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Auburn Technical Assistance Center (ATAC)

What are the characteristics of a good problem solver?

Is this an individual that uses: Plan, Do, Check and Act?

Or does this individual use the Six Sigma methodology of Define, Measure, Analyze, Improve and Control (DMAIC).

No one can improve a process that is constantly changing.  We must stabilize the process to get the variation under control.  This work would fall into standards for each work station and/or job and training of employees.  We also need to collect data that measures what we want to control.

Managers want to select excellent problem solvers to either get rid of waste and non-value added process steps or defects.  Lean and Six Sigma complement each other in improving the process and product.  Training and experience in Lean and Six Sigma would be good qualifications for a good problem solver.  These two methodologies are process oriented.  With unstable processes, it would be best to use Lean first to get rid of the waste and stabilize the process.  In more mature processes, Six Sigma can be used to immediately target defects. 

Employees that want to become good problem solvers would be aided by understanding the characteristics of a good problem solver.  By becoming a good problem solver, the employee increases his value to the organization.

Therefore, I am listing the characteristics of a good problem solver to aid managers in selection of project leaders and for employees that want to be part of this selection.  Shown below are the 13 characteristics that a good problem solver should have.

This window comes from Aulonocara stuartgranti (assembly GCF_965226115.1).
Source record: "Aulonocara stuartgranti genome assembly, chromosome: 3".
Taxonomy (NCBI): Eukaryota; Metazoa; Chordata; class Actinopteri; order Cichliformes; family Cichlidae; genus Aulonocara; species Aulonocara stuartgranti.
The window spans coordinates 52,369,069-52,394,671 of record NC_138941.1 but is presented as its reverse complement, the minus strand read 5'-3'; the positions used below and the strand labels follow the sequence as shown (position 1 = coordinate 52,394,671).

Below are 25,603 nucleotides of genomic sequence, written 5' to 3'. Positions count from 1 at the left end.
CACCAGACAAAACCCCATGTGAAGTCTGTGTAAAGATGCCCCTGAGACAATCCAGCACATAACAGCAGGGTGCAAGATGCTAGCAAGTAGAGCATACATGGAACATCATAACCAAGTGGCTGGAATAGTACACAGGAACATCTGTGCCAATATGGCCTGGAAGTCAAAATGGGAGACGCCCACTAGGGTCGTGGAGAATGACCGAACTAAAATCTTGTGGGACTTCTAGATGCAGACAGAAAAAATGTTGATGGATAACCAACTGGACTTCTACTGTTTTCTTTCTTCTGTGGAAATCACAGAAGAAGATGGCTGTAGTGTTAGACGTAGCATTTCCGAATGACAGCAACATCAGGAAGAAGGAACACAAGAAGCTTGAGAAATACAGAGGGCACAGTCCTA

1. Start with a positive outlook.  Look at this situation as an opportunity.
  2. Understand the problem well by asking questions.  There are no stupid questions, only those you do not yet have an answer for.
  3. Approach the problem with an open mind.  If the only tool you have is a hammer everything becomes a nail.
  4. Look at the problem from the helicopter view.  Once you understand the problem in its entirety and context, only then can you determine the best course of action.
  5. Define the problem thoroughly.  Ask what, where, when, why, how and whom.  Write the problem down, draw diagrams, create plans etc.
  6. Dissect the problem into bite sized chunks.  When a problem is broken down, sometimes it is easier to see patterns, tools to apply and actions that need to take place.
  7. Think through the issues logically.  Simple problems don’t require a plan of attack.  With a complex problem or one which involves an extended time frame, mandates that an actionable plan identifying what needs to be done is crucial.
  8. Look for similarities with other problems.  When a problem is broken down into its constituents parts, you’ll find some of these parts occur frequently in other places.
  9. Don’t let emotion get in the way.  If you find you are emotionally charged, pause for a moment and let yourself calm down.

10. Don’t be discouraged by mistakes.  Mistakes are not the end of the world.  It only means that what you changed did not solve the problem.  When you start working on problem solving, usually conditions get worse before they get better.

11. Focus on the end state. Some find it is useful to then plan backward until you get to familiar territory.

12. Take notes and record your progress.  This ensures you can track back to the things you have tried and what the results were.

13. Check your answers and challenge your assumptions.  Only with rigorous testing can you be sure your solution meets the initial requirements.


I hope this article will help you select a project leader in the future and that employees have a better understanding of what it takes to be a good problem solver.


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